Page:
Merengue rides on to lot Number Eight. He is at a place where the main ridge of Los Números turns up higher and bends to the southeast, shielding from view the deep gorge of the upper Guamá River. He reaches his pre-arraigned meeting place, a crude mountain secadero, a rammed soil apron used for coffee drying.

In the distance, Lionel can see Merengue meets his prey, a small, black man. The small black man has been enticed by his need for a weapon, the necessary credential to become a rebel. Merengue and the small black man argue. They wave their arms in aggressive display.

Then the small black man jumps very high and falls. The sound of three, four shots reaches up towards La Peña Prieta. They are far way. Echoes bounce adding to the popping of distant gunshots reaching Lionel’s ears. The noise, although disturbing in mountain stillness, delayed and weakened by distance, is almost an afterthought of the actions observed.

Merengue returned the way he had come, unknown to him, the Fates noting his actions had already cut his thread-- his crime was witnessed by too many, and he was soon to die.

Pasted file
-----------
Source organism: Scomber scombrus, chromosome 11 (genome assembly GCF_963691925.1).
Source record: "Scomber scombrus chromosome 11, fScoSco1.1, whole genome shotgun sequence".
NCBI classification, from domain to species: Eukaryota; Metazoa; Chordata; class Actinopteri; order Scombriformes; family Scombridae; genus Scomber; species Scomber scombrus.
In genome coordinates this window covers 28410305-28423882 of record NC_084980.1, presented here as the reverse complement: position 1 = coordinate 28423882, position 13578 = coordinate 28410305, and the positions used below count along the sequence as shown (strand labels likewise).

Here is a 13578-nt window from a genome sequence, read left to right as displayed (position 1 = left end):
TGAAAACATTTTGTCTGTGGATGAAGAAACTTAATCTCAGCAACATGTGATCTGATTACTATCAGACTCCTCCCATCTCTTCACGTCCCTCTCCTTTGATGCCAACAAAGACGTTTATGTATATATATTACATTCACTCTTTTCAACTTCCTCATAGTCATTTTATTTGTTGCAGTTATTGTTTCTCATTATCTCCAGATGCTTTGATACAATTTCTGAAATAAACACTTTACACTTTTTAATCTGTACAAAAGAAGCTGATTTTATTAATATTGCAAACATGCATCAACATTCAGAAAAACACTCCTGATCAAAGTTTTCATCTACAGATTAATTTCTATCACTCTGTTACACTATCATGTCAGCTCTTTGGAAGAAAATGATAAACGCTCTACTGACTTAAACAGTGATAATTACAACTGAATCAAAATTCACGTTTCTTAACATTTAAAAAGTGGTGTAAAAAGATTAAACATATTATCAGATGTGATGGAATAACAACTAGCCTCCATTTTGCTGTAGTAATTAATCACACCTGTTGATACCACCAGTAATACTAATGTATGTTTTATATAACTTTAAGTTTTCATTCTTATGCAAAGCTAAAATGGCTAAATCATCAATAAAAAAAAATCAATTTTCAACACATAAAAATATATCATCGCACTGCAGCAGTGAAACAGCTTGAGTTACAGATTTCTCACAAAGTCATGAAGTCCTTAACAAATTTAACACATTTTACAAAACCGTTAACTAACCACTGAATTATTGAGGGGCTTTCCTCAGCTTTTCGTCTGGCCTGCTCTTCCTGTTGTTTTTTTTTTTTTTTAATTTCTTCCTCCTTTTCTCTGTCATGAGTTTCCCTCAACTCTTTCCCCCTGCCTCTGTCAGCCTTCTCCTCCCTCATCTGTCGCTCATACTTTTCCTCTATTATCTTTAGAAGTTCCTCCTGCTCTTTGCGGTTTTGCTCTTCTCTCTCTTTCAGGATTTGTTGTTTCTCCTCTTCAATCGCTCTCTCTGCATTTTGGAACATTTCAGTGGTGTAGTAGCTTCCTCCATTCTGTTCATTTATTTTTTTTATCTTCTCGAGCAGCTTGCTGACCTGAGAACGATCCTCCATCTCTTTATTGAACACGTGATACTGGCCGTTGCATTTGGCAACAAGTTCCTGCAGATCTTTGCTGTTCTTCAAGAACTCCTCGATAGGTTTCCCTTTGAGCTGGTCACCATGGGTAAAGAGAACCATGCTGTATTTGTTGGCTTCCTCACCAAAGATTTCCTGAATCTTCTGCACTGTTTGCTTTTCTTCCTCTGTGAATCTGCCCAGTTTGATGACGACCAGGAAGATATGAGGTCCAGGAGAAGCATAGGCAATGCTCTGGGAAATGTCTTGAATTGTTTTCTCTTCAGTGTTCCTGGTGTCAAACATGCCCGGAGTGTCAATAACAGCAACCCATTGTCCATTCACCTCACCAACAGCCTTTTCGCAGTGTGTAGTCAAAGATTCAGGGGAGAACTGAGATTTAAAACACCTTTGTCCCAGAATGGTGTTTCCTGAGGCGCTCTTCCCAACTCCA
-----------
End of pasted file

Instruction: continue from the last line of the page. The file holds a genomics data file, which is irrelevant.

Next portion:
The Che Guevara, a kindred soul of greater ruthlessness and ability to kill, will soon wait for him. The Che will kill Merengue. Rather than make a grave big enough to fit him, the Che would order Merengue’s legs cut off before having him thrown in.

The Che, too, would die like that, in a dismal place in far Bolivia, missing his hands. Neither the Che nor Merengue, feared the next day. Assassins think little of the future and commonly being obedient sheepish, often cowardly, and frequently stupid men rarely consider themselves to be, as is usual, future victims of their own trade.

These assassins worship in cult of Canaima. In a perverse way they believe as Norbert Fuentes, citing the lives of Hemingway and Malraux, that men who kill can be beautiful. They serve their masters willingly. They enjoy the acts of wanton killing that corrupt the mind, devalue life and ultimately destroy the murderer. When violent death comes to them as to Antonio de La Guardia and once escopetero Arnaldo Ochoa, they often welcome it in submission in an almost sexual fashion. These are the assassins, reaching from the brotherly hate of "broedertwis" through the fratricidal struggle of “Bruderkämpfen,” to Canaima’s crime of Cain. They leave perversely excited as if they were to enter the great door at Marina’s.

Larry Daley copyright 1996, revised 1997, 2002, 2003, 2005, 2006